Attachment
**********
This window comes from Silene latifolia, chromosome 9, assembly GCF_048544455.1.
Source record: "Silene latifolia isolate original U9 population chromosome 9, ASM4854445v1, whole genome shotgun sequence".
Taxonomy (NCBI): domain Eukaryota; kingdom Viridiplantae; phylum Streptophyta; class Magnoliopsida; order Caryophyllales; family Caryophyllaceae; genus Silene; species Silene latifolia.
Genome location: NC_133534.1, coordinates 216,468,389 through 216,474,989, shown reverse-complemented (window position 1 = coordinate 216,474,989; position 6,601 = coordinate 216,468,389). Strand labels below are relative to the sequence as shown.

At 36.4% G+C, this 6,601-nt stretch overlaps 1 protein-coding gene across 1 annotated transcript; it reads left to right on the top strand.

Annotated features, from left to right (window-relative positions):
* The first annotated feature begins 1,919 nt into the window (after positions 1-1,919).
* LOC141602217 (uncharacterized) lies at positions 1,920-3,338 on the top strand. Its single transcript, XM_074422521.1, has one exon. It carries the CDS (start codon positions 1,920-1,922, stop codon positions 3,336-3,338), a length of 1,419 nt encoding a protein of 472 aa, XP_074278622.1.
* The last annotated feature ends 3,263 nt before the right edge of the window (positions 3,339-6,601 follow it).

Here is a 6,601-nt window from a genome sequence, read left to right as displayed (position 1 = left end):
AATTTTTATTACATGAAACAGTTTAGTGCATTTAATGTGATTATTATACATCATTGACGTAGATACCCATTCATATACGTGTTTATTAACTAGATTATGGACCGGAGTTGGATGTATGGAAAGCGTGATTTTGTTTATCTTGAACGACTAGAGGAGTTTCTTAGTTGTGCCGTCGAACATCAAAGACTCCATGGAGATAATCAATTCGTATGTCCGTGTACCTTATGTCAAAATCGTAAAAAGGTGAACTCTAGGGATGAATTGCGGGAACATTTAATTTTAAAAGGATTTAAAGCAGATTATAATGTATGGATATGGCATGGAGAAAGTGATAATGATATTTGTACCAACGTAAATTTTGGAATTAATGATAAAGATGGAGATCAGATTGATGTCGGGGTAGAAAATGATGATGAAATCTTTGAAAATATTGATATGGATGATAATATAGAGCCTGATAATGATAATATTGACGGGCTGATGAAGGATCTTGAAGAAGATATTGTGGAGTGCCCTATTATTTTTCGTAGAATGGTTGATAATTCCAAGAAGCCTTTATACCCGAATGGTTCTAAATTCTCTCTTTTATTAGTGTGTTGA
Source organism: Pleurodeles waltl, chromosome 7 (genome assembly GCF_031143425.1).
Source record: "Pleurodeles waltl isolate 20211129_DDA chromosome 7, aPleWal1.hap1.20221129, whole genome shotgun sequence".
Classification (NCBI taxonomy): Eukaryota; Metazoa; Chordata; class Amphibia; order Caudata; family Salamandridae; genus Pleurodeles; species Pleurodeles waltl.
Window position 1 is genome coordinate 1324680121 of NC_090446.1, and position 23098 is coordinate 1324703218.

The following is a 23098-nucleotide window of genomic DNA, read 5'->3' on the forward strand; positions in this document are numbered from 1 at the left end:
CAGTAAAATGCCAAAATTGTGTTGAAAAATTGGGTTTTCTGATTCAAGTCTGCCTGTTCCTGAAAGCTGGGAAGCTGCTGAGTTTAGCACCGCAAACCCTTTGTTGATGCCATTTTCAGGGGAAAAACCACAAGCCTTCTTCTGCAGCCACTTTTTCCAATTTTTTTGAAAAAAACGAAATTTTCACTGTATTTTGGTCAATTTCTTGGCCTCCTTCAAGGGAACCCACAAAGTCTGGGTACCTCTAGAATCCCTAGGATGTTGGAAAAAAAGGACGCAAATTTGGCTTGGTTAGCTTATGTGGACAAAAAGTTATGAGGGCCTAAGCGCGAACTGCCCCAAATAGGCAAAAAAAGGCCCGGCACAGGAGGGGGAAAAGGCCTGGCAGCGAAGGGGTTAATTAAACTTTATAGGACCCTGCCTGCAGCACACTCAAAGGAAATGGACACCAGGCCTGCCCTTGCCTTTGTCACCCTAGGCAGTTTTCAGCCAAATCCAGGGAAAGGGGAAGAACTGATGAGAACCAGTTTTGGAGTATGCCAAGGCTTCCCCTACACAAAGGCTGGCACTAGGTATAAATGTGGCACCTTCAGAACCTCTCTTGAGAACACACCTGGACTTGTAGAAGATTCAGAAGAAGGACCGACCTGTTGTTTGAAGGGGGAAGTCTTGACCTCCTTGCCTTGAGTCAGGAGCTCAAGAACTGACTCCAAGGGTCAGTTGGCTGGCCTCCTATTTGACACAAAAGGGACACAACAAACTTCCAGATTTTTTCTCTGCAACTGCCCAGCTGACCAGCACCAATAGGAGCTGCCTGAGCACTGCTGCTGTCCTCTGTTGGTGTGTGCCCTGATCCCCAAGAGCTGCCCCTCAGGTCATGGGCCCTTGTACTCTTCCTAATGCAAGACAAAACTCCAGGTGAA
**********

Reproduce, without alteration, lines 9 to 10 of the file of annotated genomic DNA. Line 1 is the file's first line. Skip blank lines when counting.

* The last annotated feature ends 3,263 nt before the right edge of the window (positions 3,339-6,601 follow it).

Here is a 6,601-nt window from a genome sequence, read left to right as displayed (position 1 = left end):